IPCC publishes decision on referrals connected to the investigation into the murder of Stephen Lawrence and the Macpherson Inquiry
26 Jul 2013 01:37 PM
The Independent Police Complaints Commission (IPCC) is today publishing its decision in relation to referrals regarding allegations connected to the investigation into the murder of Stephen Lawrence and the Macpherson Inquiry.
Following referrals from the Metropolitan Police Service (MPS), Greater Manchester, South Yorkshire and West Yorkshire forces, and the West Yorkshire Police and Crime Commissioner, the IPCC has assessed the information available, including the remit of Operation Herne, the on-going review of undercover policing led by Chief Constable Mick Creedon, and Mark Ellison QC’s review of alleged corruption during the original Stephen Lawrence murder investigation.
Referrals from West Yorkshire Police and the West Yorkshire Police and Crime Commissioner:
The IPCC will independently investigate the referrals concerning the commissioning by former Assistant Chief Constable Norman Bettison (as he was in 1998) of a report concerning a witness to the Macpherson Inquiry in Bradford.
IPCC Deputy Chair Deborah Glass said: “In the absence of legitimate justification, there is an indication of misuse of police information systems and unlawful processing of the witness’s (sensitive) personal data which would be a clear indication of recordable conduct concerning this tasking. The investigation, which will be overseen by IPCC Commissioner Cindy Butts, should also consider whether the tasking was motivated or influenced by racial discrimination.”
Referrals from the MPS:
The IPCC has determined that while the allegations by Peter Francis referred by the MPS are serious and indicate potential grave misconduct, there is as yet no information or evidence to support them. Mr Francis has declined to talk to Chief Constable Mick Creedon’s investigation team and has not responded to a request from the IPCC to speak with him. The allegations cannot be properly assessed at this stage.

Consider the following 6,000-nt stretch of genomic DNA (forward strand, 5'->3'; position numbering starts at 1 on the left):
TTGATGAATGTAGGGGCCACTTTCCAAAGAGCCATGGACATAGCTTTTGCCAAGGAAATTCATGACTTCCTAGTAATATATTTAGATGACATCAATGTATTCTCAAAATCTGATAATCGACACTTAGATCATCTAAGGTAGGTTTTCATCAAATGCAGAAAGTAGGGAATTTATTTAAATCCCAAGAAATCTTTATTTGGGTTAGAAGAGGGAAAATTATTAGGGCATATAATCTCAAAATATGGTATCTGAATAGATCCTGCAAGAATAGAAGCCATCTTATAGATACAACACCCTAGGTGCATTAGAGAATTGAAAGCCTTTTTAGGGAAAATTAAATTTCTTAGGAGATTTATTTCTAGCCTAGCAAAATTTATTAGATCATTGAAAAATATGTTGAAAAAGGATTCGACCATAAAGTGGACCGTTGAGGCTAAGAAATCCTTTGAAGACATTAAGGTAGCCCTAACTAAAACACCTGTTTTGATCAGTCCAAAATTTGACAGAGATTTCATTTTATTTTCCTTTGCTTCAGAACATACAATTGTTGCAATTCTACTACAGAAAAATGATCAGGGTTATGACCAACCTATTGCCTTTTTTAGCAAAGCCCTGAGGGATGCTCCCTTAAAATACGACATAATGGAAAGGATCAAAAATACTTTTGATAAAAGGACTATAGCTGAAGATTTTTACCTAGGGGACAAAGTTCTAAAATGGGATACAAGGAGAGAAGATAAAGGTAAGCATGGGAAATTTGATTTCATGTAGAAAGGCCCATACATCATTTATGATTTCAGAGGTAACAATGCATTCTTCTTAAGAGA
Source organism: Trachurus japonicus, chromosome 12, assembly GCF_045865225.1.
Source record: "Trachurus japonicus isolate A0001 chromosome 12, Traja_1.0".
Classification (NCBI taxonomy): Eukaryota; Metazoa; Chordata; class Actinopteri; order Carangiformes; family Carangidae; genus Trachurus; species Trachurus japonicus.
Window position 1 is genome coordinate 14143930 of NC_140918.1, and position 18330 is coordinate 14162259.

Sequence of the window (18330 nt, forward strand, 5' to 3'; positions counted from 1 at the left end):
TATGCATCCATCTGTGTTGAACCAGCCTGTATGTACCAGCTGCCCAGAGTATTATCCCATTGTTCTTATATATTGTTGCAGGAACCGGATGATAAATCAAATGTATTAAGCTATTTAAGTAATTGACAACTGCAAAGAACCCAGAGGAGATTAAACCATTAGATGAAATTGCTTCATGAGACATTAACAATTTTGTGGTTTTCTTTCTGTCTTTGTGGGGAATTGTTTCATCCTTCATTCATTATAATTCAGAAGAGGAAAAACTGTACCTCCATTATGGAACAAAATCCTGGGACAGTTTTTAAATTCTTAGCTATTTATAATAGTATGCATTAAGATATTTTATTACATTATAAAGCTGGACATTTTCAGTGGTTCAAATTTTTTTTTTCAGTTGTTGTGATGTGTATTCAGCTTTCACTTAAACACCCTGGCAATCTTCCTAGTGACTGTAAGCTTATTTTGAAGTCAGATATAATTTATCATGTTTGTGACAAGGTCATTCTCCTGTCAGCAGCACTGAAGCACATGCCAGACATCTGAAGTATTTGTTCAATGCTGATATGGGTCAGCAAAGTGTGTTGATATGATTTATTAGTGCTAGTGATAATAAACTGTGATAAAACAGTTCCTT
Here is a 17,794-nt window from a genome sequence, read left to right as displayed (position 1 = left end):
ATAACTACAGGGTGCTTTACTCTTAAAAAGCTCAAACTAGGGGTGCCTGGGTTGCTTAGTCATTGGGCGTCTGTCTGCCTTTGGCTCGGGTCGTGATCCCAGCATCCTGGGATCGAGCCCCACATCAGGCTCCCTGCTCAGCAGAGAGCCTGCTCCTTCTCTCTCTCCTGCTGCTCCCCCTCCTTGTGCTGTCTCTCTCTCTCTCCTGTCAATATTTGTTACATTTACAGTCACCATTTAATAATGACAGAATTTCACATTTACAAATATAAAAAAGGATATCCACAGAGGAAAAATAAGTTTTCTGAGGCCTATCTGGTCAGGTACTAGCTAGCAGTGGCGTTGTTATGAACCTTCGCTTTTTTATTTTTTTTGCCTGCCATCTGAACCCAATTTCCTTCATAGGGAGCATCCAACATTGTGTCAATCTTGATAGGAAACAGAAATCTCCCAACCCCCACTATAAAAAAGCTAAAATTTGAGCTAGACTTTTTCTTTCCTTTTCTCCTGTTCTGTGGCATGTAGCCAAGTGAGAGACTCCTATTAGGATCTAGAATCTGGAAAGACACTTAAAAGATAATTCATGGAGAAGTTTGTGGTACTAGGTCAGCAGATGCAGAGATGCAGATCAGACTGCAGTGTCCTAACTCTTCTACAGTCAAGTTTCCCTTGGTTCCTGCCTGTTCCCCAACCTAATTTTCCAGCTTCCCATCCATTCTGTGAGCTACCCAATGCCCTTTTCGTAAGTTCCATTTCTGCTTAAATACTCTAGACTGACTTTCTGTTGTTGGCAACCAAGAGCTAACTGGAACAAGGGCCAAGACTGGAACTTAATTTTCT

However, given their seriousness the IPCC believes the allegations should be investigated as far as practicable and it is clear from Mr Ellison’s revised terms of reference that his review will be examining these issues. Operation Herne is also looking into the specific allegations which have been referred.
Ms Glass added: “In the circumstances I have determined that the allegations which have been referred do not, at this stage, amount to an indication of recordable conduct. However, I have notified the MPS that if any recordable conduct comes to light in the course of either of the two current inquiries, this must be immediately referred to the IPCC for further consideration.”
Referral from Greater Manchester Police:
GMP made a referral in relation to officers being tasked to gather intelligence on groups or individuals likely to attend the Macpherson Inquiry in 1998. Following an assessment, the IPCC has seen no evidence at this stage of recordable conduct. The matter should be re-referred if any evidence does come to light.
Referrals from South Yorkshire Police:
On the face of it, there is no indication of recordable conduct as there is nothing to suggest that there was any tasking relating to the Lawrence family or those connected with the family. If any evidence of recordable conduct does emerge, the matters should be re-referred.
The IPCC has notified the relevant forces, appropriate authorities and other interested parties, including Doreen and Neville Lawrence and the witness at the centre of the West Yorkshire Police referral, of its decisions and rationale.
The IPCC’s decision in full is available here. The document is attributable to IPCC Deputy Chair Deborah Glass.
For media queries, please contact the IPCC press office on 0207 166 3134, 2951 or 3028.